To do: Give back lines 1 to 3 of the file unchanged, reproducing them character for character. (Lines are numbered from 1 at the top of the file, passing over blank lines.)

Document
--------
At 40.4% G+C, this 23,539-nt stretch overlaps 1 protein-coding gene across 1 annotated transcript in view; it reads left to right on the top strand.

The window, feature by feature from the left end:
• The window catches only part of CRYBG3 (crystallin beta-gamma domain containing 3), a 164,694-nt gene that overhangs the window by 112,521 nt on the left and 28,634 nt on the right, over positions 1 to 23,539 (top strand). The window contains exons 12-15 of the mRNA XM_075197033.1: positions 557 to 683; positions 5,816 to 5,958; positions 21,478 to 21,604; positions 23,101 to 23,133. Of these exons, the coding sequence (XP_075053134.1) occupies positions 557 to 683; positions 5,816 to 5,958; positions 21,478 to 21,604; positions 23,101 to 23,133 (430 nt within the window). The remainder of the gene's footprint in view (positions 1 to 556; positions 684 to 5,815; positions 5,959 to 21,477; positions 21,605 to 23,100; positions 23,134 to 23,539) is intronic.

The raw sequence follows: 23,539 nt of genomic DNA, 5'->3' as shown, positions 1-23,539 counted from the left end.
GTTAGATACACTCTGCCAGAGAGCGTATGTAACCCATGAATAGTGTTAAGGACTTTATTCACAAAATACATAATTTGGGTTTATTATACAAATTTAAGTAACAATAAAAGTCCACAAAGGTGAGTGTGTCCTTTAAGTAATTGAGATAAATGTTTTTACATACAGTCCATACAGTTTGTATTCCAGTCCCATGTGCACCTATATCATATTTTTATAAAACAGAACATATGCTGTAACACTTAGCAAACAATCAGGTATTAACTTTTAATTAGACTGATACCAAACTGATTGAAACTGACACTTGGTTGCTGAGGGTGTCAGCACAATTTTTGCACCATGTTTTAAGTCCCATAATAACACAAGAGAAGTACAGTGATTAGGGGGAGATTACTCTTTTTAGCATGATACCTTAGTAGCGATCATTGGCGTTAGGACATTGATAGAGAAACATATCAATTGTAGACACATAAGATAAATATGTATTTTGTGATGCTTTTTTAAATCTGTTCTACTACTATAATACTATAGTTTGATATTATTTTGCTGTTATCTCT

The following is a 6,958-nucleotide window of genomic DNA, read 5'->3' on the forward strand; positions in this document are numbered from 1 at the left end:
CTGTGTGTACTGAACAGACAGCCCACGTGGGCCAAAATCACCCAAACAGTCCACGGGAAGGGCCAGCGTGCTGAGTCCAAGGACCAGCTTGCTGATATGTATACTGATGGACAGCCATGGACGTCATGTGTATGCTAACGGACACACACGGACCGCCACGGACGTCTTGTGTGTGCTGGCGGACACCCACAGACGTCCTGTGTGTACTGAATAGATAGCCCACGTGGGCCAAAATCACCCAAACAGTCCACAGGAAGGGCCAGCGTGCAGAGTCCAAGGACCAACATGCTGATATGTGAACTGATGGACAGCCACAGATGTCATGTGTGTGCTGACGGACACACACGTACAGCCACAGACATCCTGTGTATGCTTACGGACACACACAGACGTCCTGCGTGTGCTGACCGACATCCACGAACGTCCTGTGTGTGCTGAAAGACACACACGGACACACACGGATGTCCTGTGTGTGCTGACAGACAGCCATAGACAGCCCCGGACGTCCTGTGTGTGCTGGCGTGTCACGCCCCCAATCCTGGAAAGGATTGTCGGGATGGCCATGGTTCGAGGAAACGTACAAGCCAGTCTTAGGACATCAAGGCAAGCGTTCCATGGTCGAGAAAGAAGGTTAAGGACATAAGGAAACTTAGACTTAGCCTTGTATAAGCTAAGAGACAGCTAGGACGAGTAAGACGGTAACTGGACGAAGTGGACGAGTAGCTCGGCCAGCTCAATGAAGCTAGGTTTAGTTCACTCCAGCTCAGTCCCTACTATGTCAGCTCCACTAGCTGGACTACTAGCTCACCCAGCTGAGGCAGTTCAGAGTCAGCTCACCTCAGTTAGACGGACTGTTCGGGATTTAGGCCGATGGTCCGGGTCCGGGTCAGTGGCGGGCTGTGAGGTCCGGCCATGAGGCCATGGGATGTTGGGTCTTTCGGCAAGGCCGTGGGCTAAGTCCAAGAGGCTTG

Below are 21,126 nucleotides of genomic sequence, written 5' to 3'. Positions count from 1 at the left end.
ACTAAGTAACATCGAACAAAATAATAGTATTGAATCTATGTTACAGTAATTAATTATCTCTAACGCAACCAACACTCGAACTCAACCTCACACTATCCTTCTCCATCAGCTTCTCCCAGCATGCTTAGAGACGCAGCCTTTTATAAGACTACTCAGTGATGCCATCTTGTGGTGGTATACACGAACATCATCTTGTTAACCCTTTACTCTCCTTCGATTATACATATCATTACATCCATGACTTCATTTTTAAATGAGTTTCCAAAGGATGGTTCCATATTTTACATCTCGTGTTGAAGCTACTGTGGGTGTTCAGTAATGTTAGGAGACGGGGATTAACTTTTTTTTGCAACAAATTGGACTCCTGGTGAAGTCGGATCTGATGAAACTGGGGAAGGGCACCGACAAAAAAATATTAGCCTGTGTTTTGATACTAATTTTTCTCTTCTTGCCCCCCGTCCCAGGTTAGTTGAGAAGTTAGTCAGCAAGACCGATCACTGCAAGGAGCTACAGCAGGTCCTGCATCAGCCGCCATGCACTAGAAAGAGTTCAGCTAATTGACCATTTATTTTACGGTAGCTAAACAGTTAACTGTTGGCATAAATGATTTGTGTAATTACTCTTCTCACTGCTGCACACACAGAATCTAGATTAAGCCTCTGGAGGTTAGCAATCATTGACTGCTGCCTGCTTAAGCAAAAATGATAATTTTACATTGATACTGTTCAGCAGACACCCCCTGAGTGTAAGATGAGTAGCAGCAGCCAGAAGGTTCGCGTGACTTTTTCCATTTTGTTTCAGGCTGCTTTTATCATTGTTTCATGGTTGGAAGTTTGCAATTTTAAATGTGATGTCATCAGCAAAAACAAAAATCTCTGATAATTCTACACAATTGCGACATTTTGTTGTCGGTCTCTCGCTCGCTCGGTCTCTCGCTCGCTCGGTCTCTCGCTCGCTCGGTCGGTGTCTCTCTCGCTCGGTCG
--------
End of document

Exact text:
At 40.4% G+C, this 23,539-nt stretch overlaps 1 protein-coding gene across 1 annotated transcript in view; it reads left to right on the top strand.

The window, feature by feature from the left end:
• The window catches only part of CRYBG3 (crystallin beta-gamma domain containing 3), a 164,694-nt gene that overhangs the window by 112,521 nt on the left and 28,634 nt on the right, over positions 1 to 23,539 (top strand). The window contains exons 12-15 of the mRNA XM_075197033.1: positions 557 to 683; positions 5,816 to 5,958; positions 21,478 to 21,604; positions 23,101 to 23,133. Of these exons, the coding sequence (XP_075053134.1) occupies positions 557 to 683; positions 5,816 to 5,958; positions 21,478 to 21,604; positions 23,101 to 23,133 (430 nt within the window). The remainder of the gene's footprint in view (positions 1 to 556; positions 684 to 5,815; positions 5,959 to 21,477; positions 21,605 to 23,100; positions 23,134 to 23,539) is intronic.